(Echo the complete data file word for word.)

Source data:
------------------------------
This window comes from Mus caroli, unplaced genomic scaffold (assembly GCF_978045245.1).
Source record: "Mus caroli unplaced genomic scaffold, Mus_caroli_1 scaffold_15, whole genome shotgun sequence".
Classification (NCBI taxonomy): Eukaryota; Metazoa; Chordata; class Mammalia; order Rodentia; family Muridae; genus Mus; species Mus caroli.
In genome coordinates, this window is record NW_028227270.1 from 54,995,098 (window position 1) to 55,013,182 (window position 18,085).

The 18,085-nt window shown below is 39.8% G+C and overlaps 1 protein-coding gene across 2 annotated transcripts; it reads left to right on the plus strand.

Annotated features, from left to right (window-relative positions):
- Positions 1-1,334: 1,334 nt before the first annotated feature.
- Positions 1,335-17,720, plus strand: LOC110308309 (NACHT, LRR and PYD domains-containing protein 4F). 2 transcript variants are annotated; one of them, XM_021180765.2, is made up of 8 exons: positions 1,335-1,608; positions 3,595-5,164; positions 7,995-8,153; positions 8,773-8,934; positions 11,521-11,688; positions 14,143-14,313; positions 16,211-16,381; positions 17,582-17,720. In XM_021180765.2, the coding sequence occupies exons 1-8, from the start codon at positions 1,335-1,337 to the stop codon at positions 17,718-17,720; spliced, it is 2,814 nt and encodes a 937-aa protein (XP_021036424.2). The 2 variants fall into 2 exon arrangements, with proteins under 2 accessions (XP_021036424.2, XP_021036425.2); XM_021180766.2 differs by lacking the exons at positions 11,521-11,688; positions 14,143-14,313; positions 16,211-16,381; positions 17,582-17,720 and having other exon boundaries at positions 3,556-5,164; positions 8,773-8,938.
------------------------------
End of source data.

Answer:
This window comes from Mus caroli, unplaced genomic scaffold (assembly GCF_978045245.1).
Source record: "Mus caroli unplaced genomic scaffold, Mus_caroli_1 scaffold_15, whole genome shotgun sequence".
Classification (NCBI taxonomy): Eukaryota; Metazoa; Chordata; class Mammalia; order Rodentia; family Muridae; genus Mus; species Mus caroli.
In genome coordinates, this window is record NW_028227270.1 from 54,995,098 (window position 1) to 55,013,182 (window position 18,085).

The 18,085-nt window shown below is 39.8% G+C and overlaps 1 protein-coding gene across 2 annotated transcripts; it reads left to right on the plus strand.

Annotated features, from left to right (window-relative positions):
- Positions 1-1,334: 1,334 nt before the first annotated feature.
- Positions 1,335-17,720, plus strand: LOC110308309 (NACHT, LRR and PYD domains-containing protein 4F). 2 transcript variants are annotated; one of them, XM_021180765.2, is made up of 8 exons: positions 1,335-1,608; positions 3,595-5,164; positions 7,995-8,153; positions 8,773-8,934; positions 11,521-11,688; positions 14,143-14,313; positions 16,211-16,381; positions 17,582-17,720. In XM_021180765.2, the coding sequence occupies exons 1-8, from the start codon at positions 1,335-1,337 to the stop codon at positions 17,718-17,720; spliced, it is 2,814 nt and encodes a 937-aa protein (XP_021036424.2). The 2 variants fall into 2 exon arrangements, with proteins under 2 accessions (XP_021036424.2, XP_021036425.2); XM_021180766.2 differs by lacking the exons at positions 11,521-11,688; positions 14,143-14,313; positions 16,211-16,381; positions 17,582-17,720 and having other exon boundaries at positions 3,556-5,164; positions 8,773-8,938.